Catching up on e-book fine print
Writer’s note: Normally when I have a computer problem, I first assume it’s operator error. Often, I’m correct. Therefore I’m reluctant to blame anything other than forgetfulness on the absence of the following article from this blog. I wrote it and intended it to be published two weeks ago. Yesterday while approving a comment someone sent in for my previous post I noticed that this article was only listed in draft, rather than “published” form. And as it was not available in the archive, and two readers report they did not receive it, I have to assume it did not appear. As the saying goes, the editors regret the error.
The corporate and legal wrangling over e-books would make a good mystery plot. In fact, many aspects of the burgeoning e-book business are simply mysterious. As the future of mystery fiction and flash fiction are tied to the advance of digital reading, this site has been making note of e-book developments.
In the past weeks, two events have hastened the broad availability of free, digitized literature: The last of the big six U.S. publishers joined the other five in agreeing to make their e-books available to public libraries and, a consortium of libraries and other organizations have launched a national digital public library.
Hachette joined Harper Collins, Macmillan, Penguin Group, Random House and Simon and Schuster in making their e-books available to public libraries. These companies publish about two-thirds of the books in the U.S. Many details remain to be resolved and, according to Anthony Marx, writing in The New York Times, each publisher has different requirements for selling or licensing library e-books.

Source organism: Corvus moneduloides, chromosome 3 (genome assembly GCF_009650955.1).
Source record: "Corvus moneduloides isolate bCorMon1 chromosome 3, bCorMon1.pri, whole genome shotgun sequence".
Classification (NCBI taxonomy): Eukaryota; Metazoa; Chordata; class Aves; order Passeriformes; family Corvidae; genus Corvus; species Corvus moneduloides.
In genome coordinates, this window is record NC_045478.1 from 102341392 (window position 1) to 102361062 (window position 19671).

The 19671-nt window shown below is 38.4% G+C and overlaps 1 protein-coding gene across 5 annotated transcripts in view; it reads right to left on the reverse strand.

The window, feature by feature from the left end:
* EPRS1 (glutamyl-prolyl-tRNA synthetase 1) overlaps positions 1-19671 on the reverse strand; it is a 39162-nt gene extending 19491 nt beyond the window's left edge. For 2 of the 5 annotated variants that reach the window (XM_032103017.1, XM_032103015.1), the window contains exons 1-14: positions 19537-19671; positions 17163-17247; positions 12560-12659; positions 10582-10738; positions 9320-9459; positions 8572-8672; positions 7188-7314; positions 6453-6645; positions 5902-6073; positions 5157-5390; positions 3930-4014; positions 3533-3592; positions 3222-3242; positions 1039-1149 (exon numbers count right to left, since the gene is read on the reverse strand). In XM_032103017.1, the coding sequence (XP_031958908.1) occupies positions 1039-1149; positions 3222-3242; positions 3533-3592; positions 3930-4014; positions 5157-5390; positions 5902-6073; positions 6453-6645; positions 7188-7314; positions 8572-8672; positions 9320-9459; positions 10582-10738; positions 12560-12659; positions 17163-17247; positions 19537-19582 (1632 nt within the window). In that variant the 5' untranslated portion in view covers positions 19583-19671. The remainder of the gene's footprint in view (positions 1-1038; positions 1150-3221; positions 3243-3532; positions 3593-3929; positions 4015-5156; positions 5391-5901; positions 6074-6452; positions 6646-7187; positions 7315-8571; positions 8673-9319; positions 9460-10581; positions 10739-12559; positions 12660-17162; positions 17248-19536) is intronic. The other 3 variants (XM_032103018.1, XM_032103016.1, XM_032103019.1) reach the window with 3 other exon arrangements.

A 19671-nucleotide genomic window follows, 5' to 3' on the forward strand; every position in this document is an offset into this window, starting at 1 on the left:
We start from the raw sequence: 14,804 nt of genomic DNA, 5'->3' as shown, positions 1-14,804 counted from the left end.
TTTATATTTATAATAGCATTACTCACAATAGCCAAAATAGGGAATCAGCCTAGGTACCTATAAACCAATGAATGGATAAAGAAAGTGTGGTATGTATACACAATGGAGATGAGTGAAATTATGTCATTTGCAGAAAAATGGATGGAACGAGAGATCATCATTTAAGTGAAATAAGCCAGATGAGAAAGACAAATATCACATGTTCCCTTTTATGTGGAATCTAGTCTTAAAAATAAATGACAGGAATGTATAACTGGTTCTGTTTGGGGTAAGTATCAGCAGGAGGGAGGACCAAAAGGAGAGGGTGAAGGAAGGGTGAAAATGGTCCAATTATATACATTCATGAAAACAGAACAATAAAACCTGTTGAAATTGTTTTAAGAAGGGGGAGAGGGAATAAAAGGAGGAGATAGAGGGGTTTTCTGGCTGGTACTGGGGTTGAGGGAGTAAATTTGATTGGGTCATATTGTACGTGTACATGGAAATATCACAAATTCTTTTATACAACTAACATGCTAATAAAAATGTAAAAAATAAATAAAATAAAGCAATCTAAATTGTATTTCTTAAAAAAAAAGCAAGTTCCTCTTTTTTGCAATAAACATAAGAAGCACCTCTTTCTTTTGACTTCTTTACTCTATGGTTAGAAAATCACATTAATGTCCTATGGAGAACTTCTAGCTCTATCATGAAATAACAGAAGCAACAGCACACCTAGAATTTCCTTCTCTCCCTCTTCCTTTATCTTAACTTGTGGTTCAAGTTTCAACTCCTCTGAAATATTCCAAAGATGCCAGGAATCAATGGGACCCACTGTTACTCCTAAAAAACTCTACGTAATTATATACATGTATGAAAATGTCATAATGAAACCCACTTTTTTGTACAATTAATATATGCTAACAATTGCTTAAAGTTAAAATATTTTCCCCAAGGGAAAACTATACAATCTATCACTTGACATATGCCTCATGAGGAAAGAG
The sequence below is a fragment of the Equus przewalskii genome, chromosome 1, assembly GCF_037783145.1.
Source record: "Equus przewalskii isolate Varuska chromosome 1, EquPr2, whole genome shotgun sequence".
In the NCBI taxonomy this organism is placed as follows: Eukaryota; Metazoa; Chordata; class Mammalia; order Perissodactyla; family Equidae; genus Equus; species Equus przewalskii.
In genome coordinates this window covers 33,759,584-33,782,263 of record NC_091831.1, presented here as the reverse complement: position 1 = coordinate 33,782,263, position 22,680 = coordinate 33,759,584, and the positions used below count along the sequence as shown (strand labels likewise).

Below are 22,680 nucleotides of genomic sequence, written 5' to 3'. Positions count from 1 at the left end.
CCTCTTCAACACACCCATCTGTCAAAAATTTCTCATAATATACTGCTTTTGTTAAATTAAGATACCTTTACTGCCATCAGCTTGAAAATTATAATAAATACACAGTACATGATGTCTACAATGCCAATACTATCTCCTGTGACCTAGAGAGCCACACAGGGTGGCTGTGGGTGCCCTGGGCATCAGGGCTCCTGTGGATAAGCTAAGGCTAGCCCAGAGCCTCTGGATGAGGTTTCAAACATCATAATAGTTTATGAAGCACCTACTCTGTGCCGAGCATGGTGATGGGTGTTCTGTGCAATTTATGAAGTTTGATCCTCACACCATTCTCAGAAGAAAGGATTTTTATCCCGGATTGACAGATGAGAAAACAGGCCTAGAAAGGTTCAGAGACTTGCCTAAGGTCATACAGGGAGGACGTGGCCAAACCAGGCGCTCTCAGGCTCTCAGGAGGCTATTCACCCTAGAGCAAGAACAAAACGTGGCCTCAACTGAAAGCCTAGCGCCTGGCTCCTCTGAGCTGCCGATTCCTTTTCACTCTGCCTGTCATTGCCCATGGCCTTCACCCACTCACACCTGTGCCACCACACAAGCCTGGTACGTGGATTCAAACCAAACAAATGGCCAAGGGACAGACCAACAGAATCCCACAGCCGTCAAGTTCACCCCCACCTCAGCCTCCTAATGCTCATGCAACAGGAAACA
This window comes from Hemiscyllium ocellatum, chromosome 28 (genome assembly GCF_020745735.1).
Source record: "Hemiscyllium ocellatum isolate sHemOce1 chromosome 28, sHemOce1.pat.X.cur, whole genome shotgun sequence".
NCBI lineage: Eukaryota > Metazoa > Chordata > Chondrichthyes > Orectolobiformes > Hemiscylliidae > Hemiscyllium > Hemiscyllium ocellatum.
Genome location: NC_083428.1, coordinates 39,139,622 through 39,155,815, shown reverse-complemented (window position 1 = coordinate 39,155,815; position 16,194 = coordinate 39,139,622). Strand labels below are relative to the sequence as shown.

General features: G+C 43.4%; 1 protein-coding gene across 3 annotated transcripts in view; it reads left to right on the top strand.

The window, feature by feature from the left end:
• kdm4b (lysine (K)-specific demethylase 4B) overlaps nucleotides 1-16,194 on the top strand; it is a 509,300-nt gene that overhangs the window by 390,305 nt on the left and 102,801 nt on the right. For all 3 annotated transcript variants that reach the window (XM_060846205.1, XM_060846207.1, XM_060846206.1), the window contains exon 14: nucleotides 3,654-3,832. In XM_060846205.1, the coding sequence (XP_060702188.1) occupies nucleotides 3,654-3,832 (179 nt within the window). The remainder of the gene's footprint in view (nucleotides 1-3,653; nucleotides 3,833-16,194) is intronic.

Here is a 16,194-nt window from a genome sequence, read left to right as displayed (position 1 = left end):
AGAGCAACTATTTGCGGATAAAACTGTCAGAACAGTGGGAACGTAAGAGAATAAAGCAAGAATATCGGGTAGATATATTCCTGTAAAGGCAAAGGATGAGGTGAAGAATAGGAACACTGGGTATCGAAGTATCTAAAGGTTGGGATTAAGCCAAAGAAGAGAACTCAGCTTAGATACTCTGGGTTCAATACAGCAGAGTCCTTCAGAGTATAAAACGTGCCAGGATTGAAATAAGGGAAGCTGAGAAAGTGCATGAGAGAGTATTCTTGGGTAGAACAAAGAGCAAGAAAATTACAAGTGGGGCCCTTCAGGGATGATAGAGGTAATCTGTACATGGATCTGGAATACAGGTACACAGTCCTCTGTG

It’s logical to assume that the ease of checking out e-books at your local library and the availability of many titles will cut into the sale of e-books. Just how soon the majority of popular books will be widely available in libraries is anyone’s guess. It may take months or years. For example, Spokane, Wash., Spokesman Review writer Adrian Rogers recently wrote that few of the current best-selling books are available in e-book format at the Spokane Public Library.
According to Marx, president of the New York Public Library, the Great Recession caused a nationwide surge in library use, yet many Americans don’t even know that libraries offer e-books, limited as the selection might be.
The other recent development is the creation of the Digital Public Library of America, a modern-day Alexandria, that seeks to use resources from libraries across the country, digitize them and make them available free to the public.
Executive director of the DPLA, Dan Cohen, told Atlantic Monthly recently that the library was a “large-scale attempt, to knit together America’s archives, libraries, and museums, which have a tremendous amount of content–all forms of human expression, from images and photographs, to artwork, to published material and unpublished material, like archival and special collections.”